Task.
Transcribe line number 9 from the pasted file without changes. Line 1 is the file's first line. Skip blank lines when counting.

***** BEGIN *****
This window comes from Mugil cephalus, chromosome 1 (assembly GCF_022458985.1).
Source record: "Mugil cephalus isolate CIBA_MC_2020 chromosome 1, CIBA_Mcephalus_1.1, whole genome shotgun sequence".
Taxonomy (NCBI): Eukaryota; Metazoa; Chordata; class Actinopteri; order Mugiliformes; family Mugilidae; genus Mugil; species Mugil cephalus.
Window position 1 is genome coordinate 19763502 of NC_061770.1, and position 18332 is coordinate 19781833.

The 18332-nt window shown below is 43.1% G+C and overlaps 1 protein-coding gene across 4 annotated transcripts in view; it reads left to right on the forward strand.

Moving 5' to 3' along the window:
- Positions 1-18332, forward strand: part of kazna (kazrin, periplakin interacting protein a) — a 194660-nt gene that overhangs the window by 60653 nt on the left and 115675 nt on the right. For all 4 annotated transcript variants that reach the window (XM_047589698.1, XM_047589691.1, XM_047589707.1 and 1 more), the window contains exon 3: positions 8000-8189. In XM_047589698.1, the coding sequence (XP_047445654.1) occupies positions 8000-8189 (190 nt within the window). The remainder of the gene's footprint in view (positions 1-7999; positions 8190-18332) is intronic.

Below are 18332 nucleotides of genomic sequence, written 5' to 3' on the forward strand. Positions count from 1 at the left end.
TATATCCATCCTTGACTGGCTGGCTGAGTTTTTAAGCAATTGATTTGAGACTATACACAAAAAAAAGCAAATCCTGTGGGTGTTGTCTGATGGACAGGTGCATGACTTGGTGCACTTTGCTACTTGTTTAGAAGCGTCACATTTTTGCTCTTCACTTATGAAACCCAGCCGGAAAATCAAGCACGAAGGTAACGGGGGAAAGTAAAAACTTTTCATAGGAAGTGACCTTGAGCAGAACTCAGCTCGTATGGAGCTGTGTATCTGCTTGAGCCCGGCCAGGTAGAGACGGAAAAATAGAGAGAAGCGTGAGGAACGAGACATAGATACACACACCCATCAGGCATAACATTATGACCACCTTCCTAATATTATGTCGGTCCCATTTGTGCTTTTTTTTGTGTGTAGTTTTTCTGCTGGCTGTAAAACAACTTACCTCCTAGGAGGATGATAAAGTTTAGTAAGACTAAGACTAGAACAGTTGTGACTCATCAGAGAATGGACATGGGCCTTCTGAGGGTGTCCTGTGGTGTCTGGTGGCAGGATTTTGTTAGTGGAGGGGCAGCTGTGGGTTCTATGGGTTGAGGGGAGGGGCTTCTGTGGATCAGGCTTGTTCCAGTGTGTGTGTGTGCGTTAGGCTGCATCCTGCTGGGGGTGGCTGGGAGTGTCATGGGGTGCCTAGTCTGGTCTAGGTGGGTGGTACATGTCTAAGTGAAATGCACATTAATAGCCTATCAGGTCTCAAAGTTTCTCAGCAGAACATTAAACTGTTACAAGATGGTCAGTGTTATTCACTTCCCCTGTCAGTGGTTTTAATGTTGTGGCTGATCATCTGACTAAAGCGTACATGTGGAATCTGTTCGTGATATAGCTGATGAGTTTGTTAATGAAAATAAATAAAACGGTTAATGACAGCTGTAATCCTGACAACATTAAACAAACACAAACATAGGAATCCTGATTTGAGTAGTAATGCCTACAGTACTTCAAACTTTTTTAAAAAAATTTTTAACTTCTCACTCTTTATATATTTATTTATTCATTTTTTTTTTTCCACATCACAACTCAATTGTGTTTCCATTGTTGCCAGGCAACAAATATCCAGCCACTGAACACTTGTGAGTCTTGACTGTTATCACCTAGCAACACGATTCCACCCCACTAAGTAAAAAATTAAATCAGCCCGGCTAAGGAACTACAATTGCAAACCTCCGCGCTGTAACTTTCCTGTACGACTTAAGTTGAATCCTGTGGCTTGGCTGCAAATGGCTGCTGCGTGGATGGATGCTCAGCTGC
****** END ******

TATATCCATCCTTGACTGGCTGGCTGAGTTTTTAAGCAATTGATTTGAGACTATACACAAAAAAAAGCAAATCCTGTGGGTGTTGTCTGATGGACAGGTGCATGACTTGGTGCACTTTGCTACTTGTTTAGAAGCGTCACATTTTTGCTCTTCACTTATGAAACCCAGCCGGAAAATCAAGCACGAAGGTAACGGGGGAAAGTAAAAACTTTTCATAGGAAGTGACCTTGAGCAGAACTCAGCTCGTATGGAGCTGTGTATCTGCTTGAGCCCGGCCAGGTAGAGACGGAAAAATAGAGAGAAGCGTGAGGAACGAGACATAGATACACACACCCATCAGGCATAACATTATGACCACCTTCCTAATATTATGTCGGTCCCATTTGTGCTTTTTTTTGTGTGTAGTTTTTCTGCTGGCTGTAAAACAACTTACCTCCTAGGAGGATGATAAAGTTTAGTAAGACTAAGACTAGAACAGTTGTGACTCATCAGAGAATGGACATGGGCCTTCTGAGGGTGTCCTGTGGTGTCTGGTGGCAGGATTTTGTTAGTGGAGGGGCAGCTGTGGGTTCTATGGGTTGAGGGGAGGGGCTTCTGTGGATCAGGCTTGTTCCAGTGTGTGTGTGTGCGTTAGGCTGCATCCTGCTGGGGGTGGCTGGGAGTGTCATGGGGTGCCTAGTCTGGTCTAGGTGGGTGGTACATGTCTAAGTGAAATGCACATTAATAGCCTATCAGGTCTCAAAGTTTCTCAGCAGAACATTAAACTGTTACAAGATGGTCAGTGTTATTCACTTCCCCTGTCAGTGGTTTTAATGTTGTGGCTGATCATCTGACTAAAGCGTACATGTGGAATCTGTTCGTGATATAGCTGATGAGTTTGTTAATGAAAATAAATAAAACGGTTAATGACAGCTGTAATCCTGACAACATTAAACAAACACAAACATAGGAATCCTGATTTGAGTAGTAATGCCTACAGTACTTCAAACTTTTTTAAAAAAATTTTTAACTTCTCACTCTTTATATATTTATTTATTCATTTTTTTTTTTCCACATCACAACTCAATTGTGTTTCCATTGTTGCCAGGCAACAAATATCCAGCCACTGAACACTTGTGAGTCTTGACTGTTATCACCTAGCAACACGATTCCACCCCACTAAGTAAAAAATTAAATCAGCCCGGCTAAGGAACTACAATTGCAAACCTCCGCGCTGTAACTTTCCTGTACGACTTAAGTTGAATCCTGTGGCTTGGCTGCAAATGGCTGCTGCGTGGATGGATGCTCAGCTGC